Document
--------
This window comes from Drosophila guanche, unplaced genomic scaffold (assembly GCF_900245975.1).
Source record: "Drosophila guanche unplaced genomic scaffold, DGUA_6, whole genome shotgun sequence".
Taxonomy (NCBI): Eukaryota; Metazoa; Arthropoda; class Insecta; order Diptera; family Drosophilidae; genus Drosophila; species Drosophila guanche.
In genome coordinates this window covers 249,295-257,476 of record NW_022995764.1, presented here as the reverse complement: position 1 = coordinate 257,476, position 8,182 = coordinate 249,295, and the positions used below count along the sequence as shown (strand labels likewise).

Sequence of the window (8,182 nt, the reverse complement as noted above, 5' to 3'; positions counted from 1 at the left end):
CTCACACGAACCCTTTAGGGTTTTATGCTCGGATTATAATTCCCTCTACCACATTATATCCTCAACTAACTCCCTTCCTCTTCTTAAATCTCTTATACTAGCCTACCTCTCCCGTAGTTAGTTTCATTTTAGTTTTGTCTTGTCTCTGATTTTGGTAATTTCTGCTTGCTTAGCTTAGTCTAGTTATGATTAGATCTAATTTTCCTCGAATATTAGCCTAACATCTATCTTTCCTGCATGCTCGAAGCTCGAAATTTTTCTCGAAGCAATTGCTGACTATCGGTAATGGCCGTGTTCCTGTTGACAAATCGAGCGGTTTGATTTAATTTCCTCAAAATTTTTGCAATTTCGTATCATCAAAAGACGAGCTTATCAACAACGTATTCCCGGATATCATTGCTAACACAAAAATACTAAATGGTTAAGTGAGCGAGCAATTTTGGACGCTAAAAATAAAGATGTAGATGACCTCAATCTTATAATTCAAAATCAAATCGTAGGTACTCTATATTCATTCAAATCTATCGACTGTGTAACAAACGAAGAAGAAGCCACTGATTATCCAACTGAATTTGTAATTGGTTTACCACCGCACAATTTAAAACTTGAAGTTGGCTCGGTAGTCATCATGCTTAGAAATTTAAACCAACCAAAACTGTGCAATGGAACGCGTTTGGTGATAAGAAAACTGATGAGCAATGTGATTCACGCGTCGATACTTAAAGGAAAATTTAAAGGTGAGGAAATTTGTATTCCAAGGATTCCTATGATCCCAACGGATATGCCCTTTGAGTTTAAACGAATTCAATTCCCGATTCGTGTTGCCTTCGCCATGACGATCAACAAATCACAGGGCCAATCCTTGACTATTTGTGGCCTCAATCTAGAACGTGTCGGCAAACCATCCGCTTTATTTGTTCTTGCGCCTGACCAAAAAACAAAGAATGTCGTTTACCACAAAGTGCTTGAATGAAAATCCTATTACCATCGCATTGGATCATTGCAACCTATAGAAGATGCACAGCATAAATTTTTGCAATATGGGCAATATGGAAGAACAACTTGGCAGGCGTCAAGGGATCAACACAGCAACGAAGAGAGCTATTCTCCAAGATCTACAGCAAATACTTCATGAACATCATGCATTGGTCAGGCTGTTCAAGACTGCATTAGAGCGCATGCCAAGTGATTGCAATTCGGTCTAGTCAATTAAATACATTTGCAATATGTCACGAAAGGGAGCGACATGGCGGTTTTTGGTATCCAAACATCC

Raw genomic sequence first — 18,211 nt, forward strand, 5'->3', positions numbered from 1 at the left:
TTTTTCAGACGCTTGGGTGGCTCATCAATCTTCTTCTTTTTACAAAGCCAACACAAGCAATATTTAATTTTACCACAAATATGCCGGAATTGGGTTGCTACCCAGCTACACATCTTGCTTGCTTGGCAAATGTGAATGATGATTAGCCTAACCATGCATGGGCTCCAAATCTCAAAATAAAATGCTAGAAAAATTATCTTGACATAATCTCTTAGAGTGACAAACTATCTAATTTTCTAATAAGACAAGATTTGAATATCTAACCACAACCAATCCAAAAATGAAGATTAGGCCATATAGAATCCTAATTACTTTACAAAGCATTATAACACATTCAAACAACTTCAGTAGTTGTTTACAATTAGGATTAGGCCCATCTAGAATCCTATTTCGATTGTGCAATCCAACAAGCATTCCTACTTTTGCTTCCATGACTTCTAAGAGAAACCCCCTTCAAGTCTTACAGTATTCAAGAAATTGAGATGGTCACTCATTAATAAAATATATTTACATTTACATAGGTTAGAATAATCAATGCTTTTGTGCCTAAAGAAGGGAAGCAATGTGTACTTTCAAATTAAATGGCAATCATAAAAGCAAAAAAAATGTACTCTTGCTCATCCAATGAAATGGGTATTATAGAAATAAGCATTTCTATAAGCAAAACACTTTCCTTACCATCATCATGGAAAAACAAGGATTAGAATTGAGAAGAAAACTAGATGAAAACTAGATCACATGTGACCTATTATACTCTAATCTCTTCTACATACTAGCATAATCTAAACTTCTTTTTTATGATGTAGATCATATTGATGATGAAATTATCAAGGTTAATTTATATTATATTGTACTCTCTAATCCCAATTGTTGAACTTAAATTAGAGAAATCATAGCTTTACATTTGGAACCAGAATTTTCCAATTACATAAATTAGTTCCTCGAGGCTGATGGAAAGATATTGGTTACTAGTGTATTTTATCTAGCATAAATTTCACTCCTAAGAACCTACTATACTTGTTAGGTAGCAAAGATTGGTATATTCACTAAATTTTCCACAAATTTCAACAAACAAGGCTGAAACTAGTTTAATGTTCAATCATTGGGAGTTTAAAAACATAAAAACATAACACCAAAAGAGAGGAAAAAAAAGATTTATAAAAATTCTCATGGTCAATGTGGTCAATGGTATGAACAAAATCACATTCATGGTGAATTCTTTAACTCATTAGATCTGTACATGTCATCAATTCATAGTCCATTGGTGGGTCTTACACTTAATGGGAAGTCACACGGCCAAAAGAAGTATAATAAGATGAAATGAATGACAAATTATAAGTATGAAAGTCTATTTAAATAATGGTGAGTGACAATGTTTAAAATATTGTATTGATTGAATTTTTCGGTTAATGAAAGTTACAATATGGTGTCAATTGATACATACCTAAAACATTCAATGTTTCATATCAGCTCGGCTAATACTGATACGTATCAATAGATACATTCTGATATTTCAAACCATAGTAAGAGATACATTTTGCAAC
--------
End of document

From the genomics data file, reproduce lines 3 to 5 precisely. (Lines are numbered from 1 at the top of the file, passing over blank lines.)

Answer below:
Taxonomy (NCBI): Eukaryota; Metazoa; Arthropoda; class Insecta; order Diptera; family Drosophilidae; genus Drosophila; species Drosophila guanche.
In genome coordinates this window covers 249,295-257,476 of record NW_022995764.1, presented here as the reverse complement: position 1 = coordinate 257,476, position 8,182 = coordinate 249,295, and the positions used below count along the sequence as shown (strand labels likewise).

Sequence of the window (8,182 nt, the reverse complement as noted above, 5' to 3'; positions counted from 1 at the left end):